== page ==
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Internet Banks Poised to Prosper Amid Crisis

As consumers seek the best rates and banks look to cut costs, direct banks will enjoy a surge in deposits, TowerGroup predicts.

As a strained economy spurs consumers to chase the best rates and banks to cut costs, Internet-only banks stand to prosper while traditional branch traffic will stagnate, according to TowerGroup. Recent research from the Needham, Mass.-based advisory firm predicts that the amount of money deposited with direct banks will double by 2012.

Estimating that the costs to start and operate a direct bank are "less than 10 percent" of the costs of a traditional bank, George Tubin, senior research director with TowerGroup and author of the report, "The Hunt for New Funding Sources: Can Direct Banking Save the Day?," points out that direct banks have a double edge over brick-and-mortar institutions because of the recent financial crisis and long-term trends that have made Internet banking easier and safer in the eyes of the consumer. As a result, the share of consumer deposits held by direct banks will grow to 8.5 percent in 2012, from 5 percent in 2008, Tubin contends. As the overall deposit pie grows, he adds, that will mean $350 billion in deposits held by direct banks by 2012, up from $160 billion last year.

The No. 1 driver behind the rise of direct banks, Tubin notes, is consumers' emphasis on maximizing their increasingly scant financial resources. "People want to be able to get some reasonable return on what money they have left, rather than 1 percent or 2 percent," he says. "A lot are not going to put it in the market right now, and the direct banks can provide the highest rate of return." Tubin adds that consumer confidence in financial institutions has not been so shaken that they will avoid banks that lack a physical presence, suggesting that deposit insurance from the Federal Deposit Insurance Corp. will be enough reassurance for consumers.

Contenders in the direct banking space include community banks on one end of the spectrum and, on the other end, the former New York investment banks Morgan Stanley ($658.8 billion in assets) and Goldman Sachs ($884.6 billion in assets), which, Tubin asserts, are more likely to build their own direct banking capacity to bring in deposits than they are to buy existing retail banks. But Tubin's list of the top three direct banks all have traditional banking parents.

While his list includes banking Goliaths ING Group (Amsterdam, US$1.9 trillion in assets) and HSBC Group (London, US$4.35 trillion in assets), it also includes a relative David: Emigrant Savings Bank, whose $12.5 billion in assets pales against its larger rivals' coffers. Before launching Emigrant Direct in 2005, Tubin notes, Emigrant Savings was just "a small New York bank."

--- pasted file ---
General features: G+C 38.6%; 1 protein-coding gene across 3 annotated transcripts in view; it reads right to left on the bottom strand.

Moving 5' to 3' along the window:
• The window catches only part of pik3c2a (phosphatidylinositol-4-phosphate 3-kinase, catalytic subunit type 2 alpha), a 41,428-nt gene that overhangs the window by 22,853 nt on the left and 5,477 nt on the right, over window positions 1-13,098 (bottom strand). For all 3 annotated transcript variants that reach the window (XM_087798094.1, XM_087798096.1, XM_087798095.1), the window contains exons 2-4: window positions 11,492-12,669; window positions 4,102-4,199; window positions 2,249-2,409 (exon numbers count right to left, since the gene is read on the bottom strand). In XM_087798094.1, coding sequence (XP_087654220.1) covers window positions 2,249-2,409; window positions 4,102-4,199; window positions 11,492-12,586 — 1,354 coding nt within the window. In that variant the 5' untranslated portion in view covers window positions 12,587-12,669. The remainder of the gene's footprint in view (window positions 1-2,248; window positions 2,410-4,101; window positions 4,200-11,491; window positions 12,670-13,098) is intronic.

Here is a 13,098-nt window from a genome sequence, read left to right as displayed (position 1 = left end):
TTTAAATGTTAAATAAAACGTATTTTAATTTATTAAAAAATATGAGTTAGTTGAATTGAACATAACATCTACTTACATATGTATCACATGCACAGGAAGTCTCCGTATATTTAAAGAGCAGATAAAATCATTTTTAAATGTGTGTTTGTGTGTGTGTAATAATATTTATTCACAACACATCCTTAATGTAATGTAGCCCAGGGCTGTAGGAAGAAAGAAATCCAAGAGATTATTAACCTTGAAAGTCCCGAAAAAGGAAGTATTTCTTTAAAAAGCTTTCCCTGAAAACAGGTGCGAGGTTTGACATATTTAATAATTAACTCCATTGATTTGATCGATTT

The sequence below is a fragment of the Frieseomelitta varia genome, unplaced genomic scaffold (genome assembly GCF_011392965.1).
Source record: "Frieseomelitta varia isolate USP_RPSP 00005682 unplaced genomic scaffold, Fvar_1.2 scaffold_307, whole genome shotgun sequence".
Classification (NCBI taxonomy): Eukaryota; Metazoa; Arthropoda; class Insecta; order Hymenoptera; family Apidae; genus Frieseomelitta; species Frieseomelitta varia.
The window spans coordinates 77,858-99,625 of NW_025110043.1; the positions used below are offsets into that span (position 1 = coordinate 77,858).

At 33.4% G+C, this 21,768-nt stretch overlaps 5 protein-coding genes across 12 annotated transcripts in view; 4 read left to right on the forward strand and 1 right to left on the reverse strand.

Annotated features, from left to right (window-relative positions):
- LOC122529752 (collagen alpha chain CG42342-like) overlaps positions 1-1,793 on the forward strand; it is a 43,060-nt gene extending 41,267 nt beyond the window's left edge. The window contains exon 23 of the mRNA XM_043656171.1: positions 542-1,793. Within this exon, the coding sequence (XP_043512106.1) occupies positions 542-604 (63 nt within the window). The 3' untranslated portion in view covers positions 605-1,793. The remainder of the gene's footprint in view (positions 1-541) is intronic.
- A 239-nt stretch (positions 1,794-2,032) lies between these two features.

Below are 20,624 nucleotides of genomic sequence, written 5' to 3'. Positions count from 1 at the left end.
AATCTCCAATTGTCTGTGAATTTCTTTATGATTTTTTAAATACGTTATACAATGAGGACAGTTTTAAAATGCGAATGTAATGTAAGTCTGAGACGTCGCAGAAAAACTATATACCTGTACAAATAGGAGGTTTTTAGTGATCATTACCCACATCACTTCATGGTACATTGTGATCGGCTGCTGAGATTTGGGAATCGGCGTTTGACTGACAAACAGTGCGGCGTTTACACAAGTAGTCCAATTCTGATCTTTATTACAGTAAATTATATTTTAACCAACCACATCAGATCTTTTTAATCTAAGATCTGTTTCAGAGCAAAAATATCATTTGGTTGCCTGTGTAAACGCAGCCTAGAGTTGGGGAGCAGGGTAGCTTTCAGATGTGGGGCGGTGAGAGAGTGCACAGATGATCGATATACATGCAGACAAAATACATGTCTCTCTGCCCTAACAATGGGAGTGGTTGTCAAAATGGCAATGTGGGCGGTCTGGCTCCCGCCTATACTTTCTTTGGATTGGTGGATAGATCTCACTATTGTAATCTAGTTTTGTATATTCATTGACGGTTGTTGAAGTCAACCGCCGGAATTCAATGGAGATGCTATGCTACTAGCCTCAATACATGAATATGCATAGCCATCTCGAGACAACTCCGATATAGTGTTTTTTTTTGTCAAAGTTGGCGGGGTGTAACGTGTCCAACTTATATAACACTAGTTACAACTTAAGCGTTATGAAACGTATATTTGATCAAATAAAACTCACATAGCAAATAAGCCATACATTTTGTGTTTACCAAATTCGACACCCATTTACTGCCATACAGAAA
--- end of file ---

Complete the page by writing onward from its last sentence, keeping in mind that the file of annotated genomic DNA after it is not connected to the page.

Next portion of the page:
Video: Direct banks are the way forward for the financial industry, Netscape founder Marc Andreessen told Charlie Rose in a March interview. Rather than focusing on fixing bad banks, the government should help start new direct banks, said the Silicon Valley guru.

The End of the Branch?

While he acknowledges that "There's a still massive amount of money being held in traditional branches, so banks can't abandon them," Tubin claims that the majority of banking transactions already are conducted online and that a "dramatic increase" in the opening of bank accounts online is coming. "In 2008 83 percent of checking accounts were still opened in the branch," he says. But, "By 2012, that will drop to 67 percent." Meanwhile, Tubin notes, the proportion of accounts opened online will jump from 6 percent to 17 percent, while those opened through call centers will grow modestly, from 11 percent to 16 percent.

Further, according to Tubin, the 19.7 billion banking transactions conducted online in 2008 will grow to 33.3 billion transactions by 2012 as branch transactions stagnate at 14.8 billion, barely changed from the 14.4 billion transactions conducted in a branch in 2008. He notes that these figures call into question the future of some physical branches opened during the recent building binge in areas such as New York City.

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